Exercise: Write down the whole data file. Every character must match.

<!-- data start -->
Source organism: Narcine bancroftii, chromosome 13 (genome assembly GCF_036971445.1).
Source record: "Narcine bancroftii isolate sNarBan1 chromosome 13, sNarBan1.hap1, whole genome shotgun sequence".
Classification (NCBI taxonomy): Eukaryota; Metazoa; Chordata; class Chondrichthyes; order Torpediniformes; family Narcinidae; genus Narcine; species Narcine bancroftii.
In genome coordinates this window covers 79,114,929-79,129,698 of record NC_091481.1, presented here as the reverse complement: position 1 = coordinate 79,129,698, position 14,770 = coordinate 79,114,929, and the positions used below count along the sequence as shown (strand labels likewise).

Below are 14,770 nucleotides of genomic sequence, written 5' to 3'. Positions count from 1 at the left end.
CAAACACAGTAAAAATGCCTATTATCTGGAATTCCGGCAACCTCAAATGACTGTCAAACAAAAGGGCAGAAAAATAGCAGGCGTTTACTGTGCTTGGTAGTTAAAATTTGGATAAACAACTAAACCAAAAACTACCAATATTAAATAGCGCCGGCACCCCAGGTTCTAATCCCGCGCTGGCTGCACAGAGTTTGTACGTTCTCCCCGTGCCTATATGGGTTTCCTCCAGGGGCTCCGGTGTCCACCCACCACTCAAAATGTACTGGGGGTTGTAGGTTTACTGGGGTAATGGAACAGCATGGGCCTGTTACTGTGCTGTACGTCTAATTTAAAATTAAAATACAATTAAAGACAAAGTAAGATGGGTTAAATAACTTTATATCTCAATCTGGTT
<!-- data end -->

Source organism: Narcine bancroftii, chromosome 13 (genome assembly GCF_036971445.1).
Source record: "Narcine bancroftii isolate sNarBan1 chromosome 13, sNarBan1.hap1, whole genome shotgun sequence".
Classification (NCBI taxonomy): Eukaryota; Metazoa; Chordata; class Chondrichthyes; order Torpediniformes; family Narcinidae; genus Narcine; species Narcine bancroftii.
In genome coordinates this window covers 79,114,929-79,129,698 of record NC_091481.1, presented here as the reverse complement: position 1 = coordinate 79,129,698, position 14,770 = coordinate 79,114,929, and the positions used below count along the sequence as shown (strand labels likewise).

Below are 14,770 nucleotides of genomic sequence, written 5' to 3'. Positions count from 1 at the left end.
CAAACACAGTAAAAATGCCTATTATCTGGAATTCCGGCAACCTCAAATGACTGTCAAACAAAAGGGCAGAAAAATAGCAGGCGTTTACTGTGCTTGGTAGTTAAAATTTGGATAAACAACTAAACCAAAAACTACCAATATTAAATAGCGCCGGCACCCCAGGTTCTAATCCCGCGCTGGCTGCACAGAGTTTGTACGTTCTCCCCGTGCCTATATGGGTTTCCTCCAGGGGCTCCGGTGTCCACCCACCACTCAAAATGTACTGGGGGTTGTAGGTTTACTGGGGTAATGGAACAGCATGGGCCTGTTACTGTGCTGTACGTCTAATTTAAAATTAAAATACAATTAAAGACAAAGTAAGATGGGTTAAATAACTTTATATCTCAATCTGGTT